For PGF2a treatment to achieve its luteolytic effects, the cows must be in the diestrus stage of the estrous cycle (day 7 to 17). Prostaglandin treatment in the early stage of estrous cycle (first 5 days) was found to be ineffective in causing a luteolytic response in cattle.49,66 Consequently, a double protocol in which  PGF2a was given at a 7, 11, or 14 day intervals was developed so that cows at a stage in the estrous cycle other than diestrus would have a functional corpus luteum when they received the second PGF2a dose.64,67–69 Kristula et al.69 reported that weekly doses of PGF2a allowed AI to be performed earlier, because cows not in the diestrus stage when subjected to the first PGF2a injection were found to have a functional corpus luteum when the second PGF2a injection was given 7 days later. However, several authors report the improved reproductive efficiency of cows detected to be in estrus after the second PGF2a dose using the double regime in which PGF2a doses are given 11 or 14 days apart.63,65,70

Lucy et al.71 showed that when randomly cyclic cows were subjected to the double 14 day prostaglandin protocol, at least 67% of the cows had a corpus luteum at the time of treatment onset on day 7 to day 20 of their estrous cycle, which underwent luteolysis either spontaneously (cows on cycle day 18 to 20) or in response to PGF2a treatment (cows on cycle day 7 to 17). These cows would be on day 9 to 14 of the estrous cycle when the second PGF2a was administered 14 days later. The remaining cows (33%) that had not responded to the first PGF2a dose (cows on cycle day 0 to day 6) would be on day 14 to 20 of the estrous cycle when given the second PGF2a dose. Furthermore, an enhanced estrous response and normal fertility were reported when PGF2a was given at the late, rather than early to middle, stage of the luteal phase in dairy cows72 and in heifers.73,74 Thus, the 14-day interval double prostaglandin regimen seems to show an improved response over the 11 day protocol, because two injections given 14 days apart ensures that most animals are in the late luteal stage (cycle day 11 to 14) when they receive the second PGF2a dose.63,64,75

Recently,16 the successful use of a new estrus synchronization protocol for lactating dairy cows has been described, in which three PGF2a doses are given. In this protocol, known as the Targeted Breeding Program, all the animals that were not detected to be at estrus following the first PGF2a injection were treated with a further two doses of PGF2a at 14-day intervals until artificial insemination at detected estrus or until timed artificial insemination was performed 72 to 80 hours after the third PGF2a dose.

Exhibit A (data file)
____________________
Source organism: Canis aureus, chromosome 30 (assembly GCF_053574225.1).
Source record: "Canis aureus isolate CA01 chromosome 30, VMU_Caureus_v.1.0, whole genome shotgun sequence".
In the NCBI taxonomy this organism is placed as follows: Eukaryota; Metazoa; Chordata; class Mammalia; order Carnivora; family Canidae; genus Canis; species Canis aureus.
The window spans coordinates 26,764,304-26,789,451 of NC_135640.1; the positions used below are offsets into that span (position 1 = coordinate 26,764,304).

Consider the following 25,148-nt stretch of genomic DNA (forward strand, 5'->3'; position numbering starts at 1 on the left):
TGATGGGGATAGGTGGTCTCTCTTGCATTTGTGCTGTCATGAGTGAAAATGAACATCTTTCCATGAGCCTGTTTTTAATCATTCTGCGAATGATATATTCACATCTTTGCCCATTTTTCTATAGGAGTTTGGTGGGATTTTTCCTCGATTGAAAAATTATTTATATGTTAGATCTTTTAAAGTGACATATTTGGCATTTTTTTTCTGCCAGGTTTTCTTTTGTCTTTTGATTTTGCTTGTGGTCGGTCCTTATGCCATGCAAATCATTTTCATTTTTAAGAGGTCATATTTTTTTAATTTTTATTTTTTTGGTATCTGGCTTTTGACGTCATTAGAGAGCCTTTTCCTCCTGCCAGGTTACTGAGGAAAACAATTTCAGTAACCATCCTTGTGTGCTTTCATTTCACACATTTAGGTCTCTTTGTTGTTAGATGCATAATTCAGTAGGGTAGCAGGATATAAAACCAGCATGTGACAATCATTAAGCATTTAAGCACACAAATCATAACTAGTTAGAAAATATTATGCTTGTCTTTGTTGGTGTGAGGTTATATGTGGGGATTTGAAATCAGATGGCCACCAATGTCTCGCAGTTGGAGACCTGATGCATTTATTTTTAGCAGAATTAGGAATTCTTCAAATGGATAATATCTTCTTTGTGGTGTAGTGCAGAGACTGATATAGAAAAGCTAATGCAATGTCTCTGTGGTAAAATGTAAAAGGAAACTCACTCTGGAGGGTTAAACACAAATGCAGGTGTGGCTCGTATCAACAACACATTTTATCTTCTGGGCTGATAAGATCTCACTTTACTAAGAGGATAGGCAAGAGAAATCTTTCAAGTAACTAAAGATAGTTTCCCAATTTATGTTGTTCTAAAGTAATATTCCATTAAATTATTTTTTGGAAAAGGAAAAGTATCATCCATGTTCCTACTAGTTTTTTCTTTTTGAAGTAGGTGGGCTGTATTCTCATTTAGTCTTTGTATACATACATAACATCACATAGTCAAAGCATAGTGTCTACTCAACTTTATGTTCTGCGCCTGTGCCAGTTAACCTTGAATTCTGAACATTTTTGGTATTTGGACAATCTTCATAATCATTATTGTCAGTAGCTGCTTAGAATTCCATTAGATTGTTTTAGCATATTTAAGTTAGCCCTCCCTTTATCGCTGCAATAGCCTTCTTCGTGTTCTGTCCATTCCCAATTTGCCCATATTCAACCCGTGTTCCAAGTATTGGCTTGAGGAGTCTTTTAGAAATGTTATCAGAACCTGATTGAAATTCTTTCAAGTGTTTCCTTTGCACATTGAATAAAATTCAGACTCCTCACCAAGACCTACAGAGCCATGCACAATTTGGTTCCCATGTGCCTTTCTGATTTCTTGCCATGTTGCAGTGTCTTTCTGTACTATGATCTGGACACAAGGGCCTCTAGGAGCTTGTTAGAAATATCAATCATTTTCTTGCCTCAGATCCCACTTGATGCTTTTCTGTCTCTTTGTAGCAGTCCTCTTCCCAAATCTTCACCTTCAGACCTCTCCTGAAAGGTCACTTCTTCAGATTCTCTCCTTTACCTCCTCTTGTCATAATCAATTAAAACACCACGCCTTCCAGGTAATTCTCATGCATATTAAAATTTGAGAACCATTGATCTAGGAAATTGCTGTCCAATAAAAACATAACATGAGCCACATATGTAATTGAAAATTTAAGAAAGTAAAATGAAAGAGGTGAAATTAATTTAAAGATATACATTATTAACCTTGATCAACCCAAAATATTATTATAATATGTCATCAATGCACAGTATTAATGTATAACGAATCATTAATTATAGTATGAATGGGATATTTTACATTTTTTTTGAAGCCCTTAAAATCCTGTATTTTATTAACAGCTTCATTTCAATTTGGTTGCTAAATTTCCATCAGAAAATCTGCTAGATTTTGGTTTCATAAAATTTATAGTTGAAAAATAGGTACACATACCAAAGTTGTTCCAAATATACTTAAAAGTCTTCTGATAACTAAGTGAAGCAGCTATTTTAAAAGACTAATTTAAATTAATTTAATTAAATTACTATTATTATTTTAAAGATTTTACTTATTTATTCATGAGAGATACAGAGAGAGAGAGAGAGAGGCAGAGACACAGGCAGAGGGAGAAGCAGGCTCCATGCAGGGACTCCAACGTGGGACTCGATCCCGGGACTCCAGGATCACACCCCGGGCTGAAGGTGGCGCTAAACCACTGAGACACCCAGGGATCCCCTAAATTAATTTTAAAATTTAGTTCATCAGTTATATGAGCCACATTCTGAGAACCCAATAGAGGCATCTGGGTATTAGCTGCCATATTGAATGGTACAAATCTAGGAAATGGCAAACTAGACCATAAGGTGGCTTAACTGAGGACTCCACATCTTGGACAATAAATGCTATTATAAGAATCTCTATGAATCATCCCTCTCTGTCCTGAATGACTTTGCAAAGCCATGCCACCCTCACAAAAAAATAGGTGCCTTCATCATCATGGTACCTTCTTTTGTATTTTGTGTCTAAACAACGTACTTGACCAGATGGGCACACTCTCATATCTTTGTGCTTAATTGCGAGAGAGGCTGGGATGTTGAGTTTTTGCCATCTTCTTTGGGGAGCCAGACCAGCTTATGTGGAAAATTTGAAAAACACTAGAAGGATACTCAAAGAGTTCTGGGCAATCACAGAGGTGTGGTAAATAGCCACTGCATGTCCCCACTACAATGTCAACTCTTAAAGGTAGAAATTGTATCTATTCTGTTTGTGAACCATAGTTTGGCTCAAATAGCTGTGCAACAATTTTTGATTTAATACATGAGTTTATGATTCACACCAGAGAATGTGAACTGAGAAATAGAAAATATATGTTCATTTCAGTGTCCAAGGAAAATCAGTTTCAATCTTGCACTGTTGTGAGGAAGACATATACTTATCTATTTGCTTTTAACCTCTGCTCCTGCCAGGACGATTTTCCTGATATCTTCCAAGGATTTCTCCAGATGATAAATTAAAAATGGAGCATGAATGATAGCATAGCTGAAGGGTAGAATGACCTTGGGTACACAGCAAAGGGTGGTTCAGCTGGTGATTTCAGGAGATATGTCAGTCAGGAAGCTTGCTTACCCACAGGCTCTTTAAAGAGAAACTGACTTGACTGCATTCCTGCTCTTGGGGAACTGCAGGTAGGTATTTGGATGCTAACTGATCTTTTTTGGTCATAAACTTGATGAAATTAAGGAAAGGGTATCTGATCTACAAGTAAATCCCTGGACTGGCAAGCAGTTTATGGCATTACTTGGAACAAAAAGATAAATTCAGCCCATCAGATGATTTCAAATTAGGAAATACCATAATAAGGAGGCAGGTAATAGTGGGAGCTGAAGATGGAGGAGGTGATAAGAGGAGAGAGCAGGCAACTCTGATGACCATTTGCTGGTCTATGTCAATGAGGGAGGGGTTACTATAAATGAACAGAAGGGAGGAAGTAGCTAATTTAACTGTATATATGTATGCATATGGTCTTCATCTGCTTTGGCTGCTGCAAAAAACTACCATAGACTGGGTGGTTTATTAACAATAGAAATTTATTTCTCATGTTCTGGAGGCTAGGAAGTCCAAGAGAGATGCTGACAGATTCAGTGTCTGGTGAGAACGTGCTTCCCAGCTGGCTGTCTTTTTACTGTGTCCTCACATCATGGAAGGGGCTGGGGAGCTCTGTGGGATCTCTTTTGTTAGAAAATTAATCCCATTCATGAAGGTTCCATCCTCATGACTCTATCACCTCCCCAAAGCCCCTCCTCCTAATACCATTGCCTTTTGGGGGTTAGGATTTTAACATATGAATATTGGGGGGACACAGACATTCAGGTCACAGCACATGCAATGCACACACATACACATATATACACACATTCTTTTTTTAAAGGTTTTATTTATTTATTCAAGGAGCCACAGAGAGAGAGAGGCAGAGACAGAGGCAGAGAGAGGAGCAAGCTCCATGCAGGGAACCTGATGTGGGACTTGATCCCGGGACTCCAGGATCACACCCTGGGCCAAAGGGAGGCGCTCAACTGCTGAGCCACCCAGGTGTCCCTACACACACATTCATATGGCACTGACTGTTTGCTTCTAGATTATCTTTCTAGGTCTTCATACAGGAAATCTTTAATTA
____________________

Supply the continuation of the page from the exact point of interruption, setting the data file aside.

There have been many reports of different intervals to estrus and ovulation following prostaglandin treatment.76–78 The time elapsed between PGF2a treatment and the onset of estrus depends on the stage of the estrous cycle at the time of PGF2a treatment61,73,79–83. The mean interval to estrus was 48 to 72 h when PGF2a was administered on estrous cycle Day 5 or Day 8 in dairy cows.73,74  Prostaglandin administration in mid-cycle (day 8 to day 11) or later in the luteal phase (day 12 to 15) resulted in a mean time to estrus of 70 and 62 hours, respectively.81,82 There are also reports of higher progesterone concentrations at the time of prostaglandin administration being associated with a delayed onset of estrus.12

The stage of follicular wave development at the time of PGF2a treatment appears to be the factor determining the time of estrus onset.65,84,85 Kastelic and Ginther86 reported that the time from PGF2a administration to ovulation was dependent on the maturity and size of the most emergent dominant follicle, because a small dominant follicle takes longer to grow into an ovulatory follicle. When the dominant follicle had reached the static phase, the time from treatment to ovulation was 3 days, and if a new dominant follicle had emerged at the time of luteolysis, this time period increased to 4.5 days. Smith et al.87 reported that the onset of estrus was significantly and inversely related to the size of the cavity of the smallest follicle over 5 mm in diameter.

Several researchers have noted normal or above normal fertility following synchronization of estrus with PGF2a in cows.56,88,89 Young and Henderson90 found no significant difference in conception rates among cows inseminated at the fixed time of 75 to 80 hours (46%), after a double 11 day interval treatment regimen using a prostaglandin analogue, cows inseminated twice at 72 and at 96 hours (47%) after the same treatment and control untreated cows (50%). However, improved conception rates have been noted after AI at detected estrus compared with timed AI after prostaglandin administration, due to variations in the time of ovulation.91–93 Reproductive performance in dairy cattle was also improved following double 14-day PGF2a treatment without assessing ovarian status when compared with a single dose based on detecting a corpus luteum by rectal palpation or by milk progesterone enzyme immunoassay.94 Tenhagen et al.95 noted that timed insemination after double 14-day prostaglandin treatment reduced the number of days open in lactating dairy cows when compared with AI performed at observed estrus. Finally, there have also been many reports of reduced fertility after double PGF2a treatment when artificial insemination was performed at detected estrus rather than normal estrus.72,88,96,97